I guess you can tell by the title that I have been thinking about some heavy things this weekend. First, there was the tragedy in Norway. Then, a school mate of mine (a year younger) died of a stroke. A stroke! Lastly, I witnessed a man at the gym step off of a treadmill and collapse on Friday. I am still struggling with what I saw. He was completely unresponsive. I ran for gym staff to call 911. The paramedics arrived, performed CPR and even shocked his heart. When they finally decided to transport him to the hospital, there was still no improvement. They were unable to get a consistent heart beat. Perhaps the saddest part of this event was that his wife was standing right there watching the whole thing. She was pacing and wailing and frantically trying to get in touch with her daughter by phone. My heart wept for her. I don’t know whether the gentleman survived or not, but it shook me up – even though he was a stranger to me. I don’t know that I have ever witnessed anything like that except when it was my own child. And in that situation, I had so much adrenaline going that I really don’t think I experienced it.
Originally published on July 24, 2011
One thing I found interesting is the sociology of a situation like that. One of my students walked up and said, “I can’t stand it when something like this happens and people just stand around staring like jerks.” And he went about his way. I overheard someone else say, “I can’t believe people that can just continue their workouts.” Same situation. Two different people having two completely different opinions about what is compassionate or even appropriate.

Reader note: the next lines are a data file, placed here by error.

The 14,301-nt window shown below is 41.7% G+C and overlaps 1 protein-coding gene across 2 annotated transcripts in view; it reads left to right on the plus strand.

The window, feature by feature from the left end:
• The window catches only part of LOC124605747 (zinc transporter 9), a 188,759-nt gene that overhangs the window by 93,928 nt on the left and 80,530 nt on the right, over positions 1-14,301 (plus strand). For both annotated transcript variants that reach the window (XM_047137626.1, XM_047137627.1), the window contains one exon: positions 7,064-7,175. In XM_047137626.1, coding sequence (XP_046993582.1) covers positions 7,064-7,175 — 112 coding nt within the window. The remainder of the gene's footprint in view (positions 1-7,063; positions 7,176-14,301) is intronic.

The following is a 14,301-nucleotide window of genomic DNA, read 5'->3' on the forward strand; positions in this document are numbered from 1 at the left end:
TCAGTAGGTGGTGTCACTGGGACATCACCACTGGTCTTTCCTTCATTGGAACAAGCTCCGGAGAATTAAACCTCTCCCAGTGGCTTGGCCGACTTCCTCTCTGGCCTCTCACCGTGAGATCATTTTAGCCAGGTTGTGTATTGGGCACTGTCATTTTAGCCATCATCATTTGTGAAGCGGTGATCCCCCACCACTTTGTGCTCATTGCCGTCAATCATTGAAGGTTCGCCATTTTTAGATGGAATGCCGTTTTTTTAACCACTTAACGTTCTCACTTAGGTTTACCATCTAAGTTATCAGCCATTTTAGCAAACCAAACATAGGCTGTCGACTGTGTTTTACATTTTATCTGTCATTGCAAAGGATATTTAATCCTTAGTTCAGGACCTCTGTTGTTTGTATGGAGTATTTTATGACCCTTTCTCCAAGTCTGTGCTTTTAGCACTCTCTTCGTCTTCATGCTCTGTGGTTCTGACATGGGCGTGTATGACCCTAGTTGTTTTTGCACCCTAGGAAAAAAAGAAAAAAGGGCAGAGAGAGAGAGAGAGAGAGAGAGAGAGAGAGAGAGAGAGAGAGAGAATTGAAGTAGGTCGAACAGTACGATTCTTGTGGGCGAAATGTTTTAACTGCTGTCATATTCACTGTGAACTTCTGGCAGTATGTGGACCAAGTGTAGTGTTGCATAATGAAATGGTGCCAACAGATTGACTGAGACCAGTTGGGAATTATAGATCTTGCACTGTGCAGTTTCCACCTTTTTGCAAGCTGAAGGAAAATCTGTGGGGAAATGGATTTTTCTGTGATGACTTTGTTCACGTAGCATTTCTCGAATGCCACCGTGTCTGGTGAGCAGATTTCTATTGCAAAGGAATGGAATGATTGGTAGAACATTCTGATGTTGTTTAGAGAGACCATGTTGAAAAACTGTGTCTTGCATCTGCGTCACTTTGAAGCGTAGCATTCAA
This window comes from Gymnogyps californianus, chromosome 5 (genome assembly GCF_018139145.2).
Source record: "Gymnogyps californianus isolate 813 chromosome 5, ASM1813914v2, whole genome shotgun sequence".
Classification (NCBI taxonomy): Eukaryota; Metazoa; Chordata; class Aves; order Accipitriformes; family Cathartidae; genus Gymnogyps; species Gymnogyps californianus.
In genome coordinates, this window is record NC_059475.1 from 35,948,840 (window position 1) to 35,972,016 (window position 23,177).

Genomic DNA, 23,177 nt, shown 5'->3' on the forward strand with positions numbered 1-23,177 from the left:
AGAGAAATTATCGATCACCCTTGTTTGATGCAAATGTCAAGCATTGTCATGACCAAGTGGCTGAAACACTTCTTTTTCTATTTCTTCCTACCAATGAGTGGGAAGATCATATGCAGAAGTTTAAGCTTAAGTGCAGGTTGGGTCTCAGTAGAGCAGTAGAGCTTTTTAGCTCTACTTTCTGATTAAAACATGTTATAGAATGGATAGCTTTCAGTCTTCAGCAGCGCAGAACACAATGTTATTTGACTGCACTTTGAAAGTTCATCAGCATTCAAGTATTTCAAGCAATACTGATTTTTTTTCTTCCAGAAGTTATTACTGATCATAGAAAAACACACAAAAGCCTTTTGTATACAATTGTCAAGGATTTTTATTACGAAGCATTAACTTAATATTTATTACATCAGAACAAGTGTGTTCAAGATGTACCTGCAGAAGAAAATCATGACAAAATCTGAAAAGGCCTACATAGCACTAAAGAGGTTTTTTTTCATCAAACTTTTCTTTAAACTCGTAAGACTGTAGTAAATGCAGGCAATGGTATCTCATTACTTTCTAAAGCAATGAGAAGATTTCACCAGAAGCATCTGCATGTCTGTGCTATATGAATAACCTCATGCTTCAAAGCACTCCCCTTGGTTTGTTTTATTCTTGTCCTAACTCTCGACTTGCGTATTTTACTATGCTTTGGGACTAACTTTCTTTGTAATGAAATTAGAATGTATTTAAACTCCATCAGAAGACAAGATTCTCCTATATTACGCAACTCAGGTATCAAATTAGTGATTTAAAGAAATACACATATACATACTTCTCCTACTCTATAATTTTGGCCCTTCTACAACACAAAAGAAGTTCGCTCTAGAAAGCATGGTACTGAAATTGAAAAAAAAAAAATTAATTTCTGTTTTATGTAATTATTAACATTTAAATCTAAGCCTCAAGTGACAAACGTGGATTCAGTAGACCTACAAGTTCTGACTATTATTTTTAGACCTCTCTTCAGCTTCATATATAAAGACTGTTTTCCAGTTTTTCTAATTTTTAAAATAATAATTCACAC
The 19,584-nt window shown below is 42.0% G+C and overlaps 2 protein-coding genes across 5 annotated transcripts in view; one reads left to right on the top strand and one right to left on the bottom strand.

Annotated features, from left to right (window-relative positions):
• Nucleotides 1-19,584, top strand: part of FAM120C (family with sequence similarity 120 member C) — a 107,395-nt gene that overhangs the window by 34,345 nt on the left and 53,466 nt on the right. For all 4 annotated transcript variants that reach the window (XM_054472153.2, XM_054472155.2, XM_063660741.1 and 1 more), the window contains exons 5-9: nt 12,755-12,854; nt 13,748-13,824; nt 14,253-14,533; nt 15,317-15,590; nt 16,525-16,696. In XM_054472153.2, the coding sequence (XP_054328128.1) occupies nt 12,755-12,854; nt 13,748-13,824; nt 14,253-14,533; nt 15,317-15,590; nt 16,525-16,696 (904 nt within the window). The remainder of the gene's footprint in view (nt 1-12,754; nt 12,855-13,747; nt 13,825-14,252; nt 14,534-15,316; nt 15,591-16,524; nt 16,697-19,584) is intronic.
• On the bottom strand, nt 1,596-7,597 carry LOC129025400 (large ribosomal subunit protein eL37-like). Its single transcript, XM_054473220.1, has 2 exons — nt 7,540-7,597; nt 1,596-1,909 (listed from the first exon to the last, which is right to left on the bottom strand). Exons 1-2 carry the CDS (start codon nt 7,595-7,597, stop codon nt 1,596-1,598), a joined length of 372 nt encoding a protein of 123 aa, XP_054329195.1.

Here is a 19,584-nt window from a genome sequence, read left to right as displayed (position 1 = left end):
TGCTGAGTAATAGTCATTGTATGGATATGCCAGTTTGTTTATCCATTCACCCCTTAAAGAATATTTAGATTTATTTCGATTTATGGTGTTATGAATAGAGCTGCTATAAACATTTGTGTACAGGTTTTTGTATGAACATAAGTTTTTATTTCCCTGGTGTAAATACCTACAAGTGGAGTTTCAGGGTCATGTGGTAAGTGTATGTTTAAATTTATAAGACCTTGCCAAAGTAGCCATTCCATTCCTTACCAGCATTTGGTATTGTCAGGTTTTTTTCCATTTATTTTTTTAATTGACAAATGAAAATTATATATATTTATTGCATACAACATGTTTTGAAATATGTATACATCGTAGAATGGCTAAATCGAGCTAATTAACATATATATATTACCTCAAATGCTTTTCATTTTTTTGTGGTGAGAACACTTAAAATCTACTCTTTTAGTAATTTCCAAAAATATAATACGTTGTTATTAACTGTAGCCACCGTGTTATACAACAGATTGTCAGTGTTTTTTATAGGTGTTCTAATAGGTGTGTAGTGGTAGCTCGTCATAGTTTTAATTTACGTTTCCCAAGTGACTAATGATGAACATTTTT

I’m not a big worry-wart, but I used to be. God in his great mercy took that away from me when He gave me Shelby. He knew I could not survive her condition with that kind of fear. SUDEP (Sudden Unexplained Death in Epilepsy) is more common than those struggling with a chronic seizure disorder would like to think about. And now, with current technology and online Dravet Support groups, I hear almost immediately about the deaths of Dravet patients and can keep a running yearly total in my head. BUT, in order to have a functional family life, I have to find a way to pray – and let those things go. I have to rest in God’s love, protection and timing. Chuck and I have made many decisions in Shelby’s life to handle things differently than many of our Tiger parent friends (parents of a child with Dravet Syndrome). I don’t pretend to know that our way is the best way. And believe me, I have second guessed more decisions than I can count. But for the well being of our entire family, we have chosen to avoid some of the more extreme versions of monitoring Shelby. It may seem simplistic, but we take the best care of her we can, make decisions based on research and professional opinion, pray, and trust God to take care of the rest. Trusting in God at this level involves accepting that God’s plan for our daughter may not be what we would choose. It certainly hasn’t been up to this point. But God does have a plan for her. And having faith in that plan is the only thing that gives us peace.
Jesus said: “Peace I leave with you; My peace I give to you; not as the world gives do I give to you. Do not let your heart be troubled, nor let it be fearful.” John 14:27
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